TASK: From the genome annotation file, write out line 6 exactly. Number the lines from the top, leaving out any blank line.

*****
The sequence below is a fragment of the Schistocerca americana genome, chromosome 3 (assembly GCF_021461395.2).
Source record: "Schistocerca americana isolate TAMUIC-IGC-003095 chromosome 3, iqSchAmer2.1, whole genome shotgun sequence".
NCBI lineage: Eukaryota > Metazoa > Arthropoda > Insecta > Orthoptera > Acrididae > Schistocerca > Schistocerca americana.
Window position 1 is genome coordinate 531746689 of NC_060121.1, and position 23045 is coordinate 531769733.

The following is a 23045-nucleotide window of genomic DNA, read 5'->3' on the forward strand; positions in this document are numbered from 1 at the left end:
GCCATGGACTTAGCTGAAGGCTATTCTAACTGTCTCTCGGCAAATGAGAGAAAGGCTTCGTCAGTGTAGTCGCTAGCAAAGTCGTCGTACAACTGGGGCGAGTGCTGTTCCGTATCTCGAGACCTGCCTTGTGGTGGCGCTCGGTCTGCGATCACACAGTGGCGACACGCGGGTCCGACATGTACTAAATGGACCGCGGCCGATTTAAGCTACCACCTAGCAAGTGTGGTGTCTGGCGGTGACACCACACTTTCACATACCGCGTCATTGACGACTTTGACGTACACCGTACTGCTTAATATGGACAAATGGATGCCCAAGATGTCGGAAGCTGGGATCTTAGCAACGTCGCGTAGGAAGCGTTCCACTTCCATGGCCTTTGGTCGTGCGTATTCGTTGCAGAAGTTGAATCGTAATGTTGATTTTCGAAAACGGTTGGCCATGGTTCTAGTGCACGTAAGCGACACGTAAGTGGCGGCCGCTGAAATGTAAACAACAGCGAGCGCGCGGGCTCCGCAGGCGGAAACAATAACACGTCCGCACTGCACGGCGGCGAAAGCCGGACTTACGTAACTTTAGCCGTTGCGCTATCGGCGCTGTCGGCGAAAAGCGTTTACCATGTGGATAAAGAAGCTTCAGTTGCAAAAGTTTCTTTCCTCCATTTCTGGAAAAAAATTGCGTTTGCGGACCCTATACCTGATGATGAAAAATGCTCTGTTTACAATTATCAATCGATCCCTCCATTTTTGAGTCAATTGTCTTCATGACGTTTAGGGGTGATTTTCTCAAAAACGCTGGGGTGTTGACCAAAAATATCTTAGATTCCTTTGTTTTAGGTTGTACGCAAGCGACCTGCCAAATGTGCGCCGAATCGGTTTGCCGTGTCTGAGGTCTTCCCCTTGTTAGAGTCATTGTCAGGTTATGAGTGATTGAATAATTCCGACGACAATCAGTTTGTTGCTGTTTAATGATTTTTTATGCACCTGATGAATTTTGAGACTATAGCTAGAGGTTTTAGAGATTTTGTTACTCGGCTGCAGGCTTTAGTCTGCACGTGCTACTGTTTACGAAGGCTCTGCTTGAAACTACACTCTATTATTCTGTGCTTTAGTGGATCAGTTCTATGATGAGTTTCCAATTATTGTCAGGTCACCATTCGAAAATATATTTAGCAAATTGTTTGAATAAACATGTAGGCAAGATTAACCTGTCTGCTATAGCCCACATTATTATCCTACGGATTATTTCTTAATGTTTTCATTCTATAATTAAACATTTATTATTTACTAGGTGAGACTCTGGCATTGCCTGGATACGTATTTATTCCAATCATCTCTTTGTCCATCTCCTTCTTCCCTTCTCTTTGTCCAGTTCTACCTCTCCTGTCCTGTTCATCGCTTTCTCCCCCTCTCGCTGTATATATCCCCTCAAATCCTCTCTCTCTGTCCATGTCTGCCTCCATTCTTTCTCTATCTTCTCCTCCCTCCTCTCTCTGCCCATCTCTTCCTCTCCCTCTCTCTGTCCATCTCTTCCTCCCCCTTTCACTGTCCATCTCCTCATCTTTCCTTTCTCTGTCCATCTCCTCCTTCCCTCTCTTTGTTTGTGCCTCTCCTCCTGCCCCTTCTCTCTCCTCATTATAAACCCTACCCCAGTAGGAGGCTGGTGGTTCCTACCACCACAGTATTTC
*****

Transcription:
GCCATGGACTTAGCTGAAGGCTATTCTAACTGTCTCTCGGCAAATGAGAGAAAGGCTTCGTCAGTGTAGTCGCTAGCAAAGTCGTCGTACAACTGGGGCGAGTGCTGTTCCGTATCTCGAGACCTGCCTTGTGGTGGCGCTCGGTCTGCGATCACACAGTGGCGACACGCGGGTCCGACATGTACTAAATGGACCGCGGCCGATTTAAGCTACCACCTAGCAAGTGTGGTGTCTGGCGGTGACACCACACTTTCACATACCGCGTCATTGACGACTTTGACGTACACCGTACTGCTTAATATGGACAAATGGATGCCCAAGATGTCGGAAGCTGGGATCTTAGCAACGTCGCGTAGGAAGCGTTCCACTTCCATGGCCTTTGGTCGTGCGTATTCGTTGCAGAAGTTGAATCGTAATGTTGATTTTCGAAAACGGTTGGCCATGGTTCTAGTGCACGTAAGCGACACGTAAGTGGCGGCCGCTGAAATGTAAACAACAGCGAGCGCGCGGGCTCCGCAGGCGGAAACAATAACACGTCCGCACTGCACGGCGGCGAAAGCCGGACTTACGTAACTTTAGCCGTTGCGCTATCGGCGCTGTCGGCGAAAAGCGTTTACCATGTGGATAAAGAAGCTTCAGTTGCAAAAGTTTCTTTCCTCCATTTCTGGAAAAAAATTGCGTTTGCGGACCCTATACCTGATGATGAAAAATGCTCTGTTTACAATTATCAATCGATCCCTCCATTTTTGAGTCAATTGTCTTCATGACGTTTAGGGGTGATTTTCTCAAAAACGCTGGGGTGTTGACCAAAAATATCTTAGATTCCTTTGTTTTAGGTTGTACGCAAGCGACCTGCCAAATGTGCGCCGAATCGGTTTGCCGTGTCTGAGGTCTTCCCCTTGTTAGAGTCATTGTCAGGTTATGAGTGATTGAATAATTCCGACGACAATCAGTTTGTTGCTGTTTAATGATTTTTTATGCACCTGATGAATTTTGAGACTATAGCTAGAGGTTTTAGAGATTTTGTTACTCGGCTGCAGGCTTTAGTCTGCACGTGCTACTGTTTACGAAGGCTCTGCTTGAAACTACACTCTATTATTCTGTGCTTTAGTGGATCAGTTCTATGATGAGTTTCCAATTATTGTCAGGTCACCATTCGAAAATATATTTAGCAAATTGTTTGAATAAACATGTAGGCAAGATTAACCTGTCTGCTATAGCCCACATTATTATCCTACGGATTATTTCTTAATGTTTTCATTCTATAATTAAACATTTATTATTTACTAGGTGAGACTCTGGCATTGCCTGGATACGTATTTATTCCAATCATCTCTTTGTCCATCTCCTTCTTCCCTTCTCTTTGTCCAGTTCTACCTCTCCTGTCCTGTTCATCGCTTTCTCCCCCTCTCGCTGTATATATCCCCTCAAATCCTCTCTCTCTGTCCATGTCTGCCTCCATTCTTTCTCTATCTTCTCCTCCCTCCTCTCTCTGCCCATCTCTTCCTCTCCCTCTCTCTGTCCATCTCTTCCTCCCCCTTTCACTGTCCATCTCCTCATCTTTCCTTTCTCTGTCCATCTCCTCCTTCCCTCTCTTTGTTTGTGCCTCTCCTCCTGCCCCTTCTCTCTCCTCATTATAAACCCTACCCCAGTAGGAGGCTGGTGGTTCCTACCACCACAGTATTTC